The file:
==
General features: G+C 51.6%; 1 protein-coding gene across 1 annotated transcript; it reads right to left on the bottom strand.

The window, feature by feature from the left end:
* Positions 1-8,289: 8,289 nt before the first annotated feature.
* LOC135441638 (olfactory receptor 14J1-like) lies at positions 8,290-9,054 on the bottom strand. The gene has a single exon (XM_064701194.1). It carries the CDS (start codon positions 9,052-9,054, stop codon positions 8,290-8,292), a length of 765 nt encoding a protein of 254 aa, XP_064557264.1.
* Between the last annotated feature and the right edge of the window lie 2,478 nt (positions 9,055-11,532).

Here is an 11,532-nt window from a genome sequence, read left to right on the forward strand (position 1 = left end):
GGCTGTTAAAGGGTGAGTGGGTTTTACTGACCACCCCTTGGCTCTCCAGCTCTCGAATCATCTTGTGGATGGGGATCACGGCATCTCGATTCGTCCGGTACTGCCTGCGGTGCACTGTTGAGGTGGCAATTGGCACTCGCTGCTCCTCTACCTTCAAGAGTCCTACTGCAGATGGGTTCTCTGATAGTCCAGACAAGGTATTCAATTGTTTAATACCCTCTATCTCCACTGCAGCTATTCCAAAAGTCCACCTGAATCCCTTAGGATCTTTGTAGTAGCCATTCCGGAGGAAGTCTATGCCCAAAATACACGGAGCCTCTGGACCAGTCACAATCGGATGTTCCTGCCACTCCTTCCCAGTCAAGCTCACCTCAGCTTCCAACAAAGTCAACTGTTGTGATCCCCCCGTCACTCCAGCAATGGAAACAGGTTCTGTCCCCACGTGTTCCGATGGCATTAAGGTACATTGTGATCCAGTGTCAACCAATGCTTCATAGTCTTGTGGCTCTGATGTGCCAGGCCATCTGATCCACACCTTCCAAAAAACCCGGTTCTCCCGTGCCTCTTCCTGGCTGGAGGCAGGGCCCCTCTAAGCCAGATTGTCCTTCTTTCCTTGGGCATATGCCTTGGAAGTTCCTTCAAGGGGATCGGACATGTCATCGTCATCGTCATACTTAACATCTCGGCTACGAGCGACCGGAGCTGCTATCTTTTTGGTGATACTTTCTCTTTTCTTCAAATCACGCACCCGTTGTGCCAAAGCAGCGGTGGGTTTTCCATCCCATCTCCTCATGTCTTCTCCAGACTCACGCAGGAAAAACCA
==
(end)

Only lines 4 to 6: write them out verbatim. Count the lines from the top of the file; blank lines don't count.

* LOC135441638 (olfactory receptor 14J1-like) lies at positions 8,290-9,054 on the bottom strand. The gene has a single exon (XM_064701194.1). It carries the CDS (start codon positions 9,052-9,054, stop codon positions 8,290-8,292), a length of 765 nt encoding a protein of 254 aa, XP_064557264.1.
* Between the last annotated feature and the right edge of the window lie 2,478 nt (positions 9,055-11,532).

Here is an 11,532-nt window from a genome sequence, read left to right on the forward strand (position 1 = left end):